Association analysis for FAAH SNP rs324420 was also performed in an additional independent 985 obese cases and 588 lean and normal weight controls using the Cochran-Armitage exact trend test. This case-control sample has a power of about 60% to confirm the GRR effect observed in the initial combined family sample for rs324420.

All reported p-values are two-sided, nominal and not corrected for multiple testing. Power calculations were performed using the program QUANTO http://hydra.usc.edu/GxE webcite applying a significance level of 5%, the observed multiplicative GRRs from the family sample (1.15-1.23) and the corresponding frequencies of the risk alleles (70% - 81%) under a (log-) additive genetic model.

Results

No evidence for deviations from Hardy-Weinberg equilibrium was observed in all independent study groups (all exact p > 0.05). Analyses of five SNPs in FAAH in up to 521 German obesity trios revealed some evidence for an association of the G-allele at rs2295632 with early onset extreme obesity (transmission rate of the G-allele 0.56; nominal p = 0.045 Table 1). Moreover, we observed some evidence for transmission disequilibrium for three other FAAH SNPs (rs324420 rs324419 and rs873978) in the obesity trios (nominal two-sided p-values between 0.06 and 0.10 Table 1). Analyses of these four variants in additional 235 independent obesity families could not substantiate this observation (nominal two-sided p-values between 0.14 and 0.75 Table 2). However, as the small sample size of this group might have contributed to the observed lack of association, we subsequently considered both independent datasets jointly. In the combined analyses of the 603 obesity families we observed some evidence for an association of two SNPs in FAAH (rs324420 and rs2295632 r2:0.69) with childhood obesity (nominal two-sided p-values of 0.02 and 0.03 Table 2). Similarly, haplotype analysis for rs324420 and rs2295632 alleles supported this observation (omnibus two-sided nominal p = 0.0387 Table 3). However, in the population-based study we observed no evidence for an association of the two variants with adult obesity (all p ≥ 0.05; Table 4) or BMI (see Methods). Also analyses of rs324420 in 985 German obese adults and 588 normal and underweight controls revealed no association with adult obesity (nominal two-sided p = 0.85).

Table 2. Genotypes and PDT results of the independent analysis of 235 obesity families and combined analyses of a total of 603 obesity families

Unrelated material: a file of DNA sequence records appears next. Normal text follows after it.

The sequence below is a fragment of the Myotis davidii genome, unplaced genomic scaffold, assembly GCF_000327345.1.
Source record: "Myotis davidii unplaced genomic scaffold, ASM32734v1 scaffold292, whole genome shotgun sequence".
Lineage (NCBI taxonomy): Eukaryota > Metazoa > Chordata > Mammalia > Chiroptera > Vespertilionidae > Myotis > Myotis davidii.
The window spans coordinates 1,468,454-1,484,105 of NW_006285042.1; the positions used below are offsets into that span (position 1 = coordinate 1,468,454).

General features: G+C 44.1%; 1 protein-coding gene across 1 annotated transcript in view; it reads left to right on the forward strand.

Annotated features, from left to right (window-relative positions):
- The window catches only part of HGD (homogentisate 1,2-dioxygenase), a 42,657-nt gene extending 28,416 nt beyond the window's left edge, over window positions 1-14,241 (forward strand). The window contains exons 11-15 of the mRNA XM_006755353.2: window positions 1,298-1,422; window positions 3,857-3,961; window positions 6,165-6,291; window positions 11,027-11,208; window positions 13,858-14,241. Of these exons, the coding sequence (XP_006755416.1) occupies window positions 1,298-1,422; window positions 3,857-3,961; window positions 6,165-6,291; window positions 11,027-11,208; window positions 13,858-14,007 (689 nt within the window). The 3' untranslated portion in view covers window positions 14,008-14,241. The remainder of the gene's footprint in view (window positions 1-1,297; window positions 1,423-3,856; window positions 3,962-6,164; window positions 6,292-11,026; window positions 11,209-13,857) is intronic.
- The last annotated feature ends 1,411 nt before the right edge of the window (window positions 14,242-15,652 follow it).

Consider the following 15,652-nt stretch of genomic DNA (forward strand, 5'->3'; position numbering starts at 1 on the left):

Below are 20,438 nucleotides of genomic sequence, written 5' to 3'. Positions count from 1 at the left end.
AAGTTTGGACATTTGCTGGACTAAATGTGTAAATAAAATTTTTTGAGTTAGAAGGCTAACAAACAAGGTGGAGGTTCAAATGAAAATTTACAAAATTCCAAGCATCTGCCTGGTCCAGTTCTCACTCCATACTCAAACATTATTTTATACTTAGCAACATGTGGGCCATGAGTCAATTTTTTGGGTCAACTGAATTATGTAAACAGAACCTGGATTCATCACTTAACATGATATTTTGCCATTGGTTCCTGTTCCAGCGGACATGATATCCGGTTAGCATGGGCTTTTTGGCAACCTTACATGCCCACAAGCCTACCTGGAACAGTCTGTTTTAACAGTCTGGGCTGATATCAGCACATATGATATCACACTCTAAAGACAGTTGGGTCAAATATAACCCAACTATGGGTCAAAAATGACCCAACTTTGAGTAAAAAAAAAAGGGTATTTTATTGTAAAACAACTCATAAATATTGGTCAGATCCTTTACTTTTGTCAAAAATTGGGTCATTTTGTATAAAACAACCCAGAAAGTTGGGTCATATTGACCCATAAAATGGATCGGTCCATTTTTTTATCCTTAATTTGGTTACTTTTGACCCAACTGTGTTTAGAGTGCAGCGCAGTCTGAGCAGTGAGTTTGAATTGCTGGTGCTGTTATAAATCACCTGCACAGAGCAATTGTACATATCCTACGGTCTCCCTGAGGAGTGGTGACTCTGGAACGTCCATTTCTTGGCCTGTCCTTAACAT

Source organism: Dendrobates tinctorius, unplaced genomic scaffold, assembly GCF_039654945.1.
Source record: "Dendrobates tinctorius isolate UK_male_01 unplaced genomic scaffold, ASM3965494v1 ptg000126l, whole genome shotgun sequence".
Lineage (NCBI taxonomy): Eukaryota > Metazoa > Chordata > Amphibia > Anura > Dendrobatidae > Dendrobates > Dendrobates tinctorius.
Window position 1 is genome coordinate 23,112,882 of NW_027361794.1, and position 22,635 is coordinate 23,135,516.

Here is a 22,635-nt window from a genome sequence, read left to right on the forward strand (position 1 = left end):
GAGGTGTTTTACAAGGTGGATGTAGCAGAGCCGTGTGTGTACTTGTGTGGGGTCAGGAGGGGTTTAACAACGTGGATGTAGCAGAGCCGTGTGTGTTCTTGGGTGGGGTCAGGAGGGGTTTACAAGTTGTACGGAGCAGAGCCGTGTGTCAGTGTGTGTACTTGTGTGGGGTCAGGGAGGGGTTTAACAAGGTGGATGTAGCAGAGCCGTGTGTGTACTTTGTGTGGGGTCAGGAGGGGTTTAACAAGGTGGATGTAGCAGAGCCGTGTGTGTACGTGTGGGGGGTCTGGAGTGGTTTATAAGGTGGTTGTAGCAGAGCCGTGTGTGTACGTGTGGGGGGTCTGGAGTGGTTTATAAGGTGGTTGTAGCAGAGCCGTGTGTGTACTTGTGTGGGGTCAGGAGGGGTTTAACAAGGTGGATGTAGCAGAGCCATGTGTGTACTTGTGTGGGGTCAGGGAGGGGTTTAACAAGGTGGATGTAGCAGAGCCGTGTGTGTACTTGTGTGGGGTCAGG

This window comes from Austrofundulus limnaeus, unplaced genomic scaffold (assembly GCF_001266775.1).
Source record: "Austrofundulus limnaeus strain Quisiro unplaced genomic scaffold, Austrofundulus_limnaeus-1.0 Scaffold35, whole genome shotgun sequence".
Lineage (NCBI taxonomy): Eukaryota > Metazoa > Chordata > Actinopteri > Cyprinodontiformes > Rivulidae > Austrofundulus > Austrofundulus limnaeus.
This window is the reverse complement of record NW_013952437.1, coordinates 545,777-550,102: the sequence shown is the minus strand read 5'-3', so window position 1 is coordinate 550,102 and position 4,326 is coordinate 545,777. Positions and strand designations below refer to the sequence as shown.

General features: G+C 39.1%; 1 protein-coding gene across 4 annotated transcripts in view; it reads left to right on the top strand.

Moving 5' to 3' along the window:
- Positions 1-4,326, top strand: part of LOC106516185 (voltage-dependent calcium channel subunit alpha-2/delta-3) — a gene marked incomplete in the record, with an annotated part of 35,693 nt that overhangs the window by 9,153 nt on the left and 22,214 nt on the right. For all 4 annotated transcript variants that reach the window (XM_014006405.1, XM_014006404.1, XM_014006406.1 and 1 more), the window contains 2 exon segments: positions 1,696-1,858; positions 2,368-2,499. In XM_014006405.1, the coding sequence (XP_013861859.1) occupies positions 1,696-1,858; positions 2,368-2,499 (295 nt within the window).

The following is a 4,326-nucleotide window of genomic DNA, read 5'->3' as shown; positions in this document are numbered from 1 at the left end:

Table 3. Haplotype analysis of the FAAH SNPs rs324420 and rs2295632 in the 603 obesity families

Table 4. Genotype frequencies and results of association analyses in the population-based KORA sample

In the mutation screen, we detected nine sequence variants, four of them are novel (Table 5). However, analyses of the rare (minor allele frequency < 0.1) variants (IVS1+22G/A, rs41305628 and IVS12-5C/T) in 521 German obesity trios revealed no evidence for association of these variants with early onset extreme obesity (all two-sided p ≥ 0.05).

Table 5. FAAH: results of a mutation screen in 92 German extremely obese children and adolescents

Discussion

Analyses of five SNPs in FAAH in up to 521 German obesity trios and 235 independent obesity families revealed nominal evidence for association of two FAAH SNPs (rs324420 and rs2295632) with early onset extreme obesity. The FAAH SNP rs324420 A-allele has recently been reported to be associated with drug and alcohol abuse [28] and obesity [15]. Functional in-vitro studies further revealed that expression and activity of FAAH is reduced in isolated peripheral circulating T-lymphocytes of homozygotes for the rs324420 A-allele, thus seemingly underlining the observed association of rs324420 with obesity [16]. However, several other studies could not confirm the association of the rs324420 A-allele with obesity [17-19]. In this study we also report lack of association of the rs324420 A-allele with obesity. Instead, we observed some evidence for an association of the C-allele at rs324420 with childhood obesity. In light of these contradictory findings pertaining to the association of rs324420 alleles with obesity, it has to considered that associations of genetic variants with complex phenotypes may vary with age [29] and ascertainment scheme [30]. Accordingly, in the population-based study, we observed no association of this variant with adult obesity. Also analyses of rs324420 in 985 German obese adults and 588 normal weight controls did not provide evidence for an association. Due to discrepant results pertaining to the implication of SNP rs324420 with obesity, analyses of this variant in larger study groups are necessary to clarify whether this variant is implicated in the etiology of obesity. One of the limitations of our study is that the here analyzed variants cover the common genetic variability of FAAH with a mean max r2 of 0.48. Thus, it is possible that other common variants which are not in LD with the analyzed variants, might be of greater importance in the etiology of childhood and/or adult obesity. However, although rather small our mutation analysis in 93 obese children and adolescents did not hint to a major impact of additional mutations in FAAH in weight regulation. Moreover, FAAH variants were not reported among the top-hits of recent meta-analyses of genome-wide association studies for BMI or obesity [31,32]; potentially also indicating their minor importance for the etiology of obesity.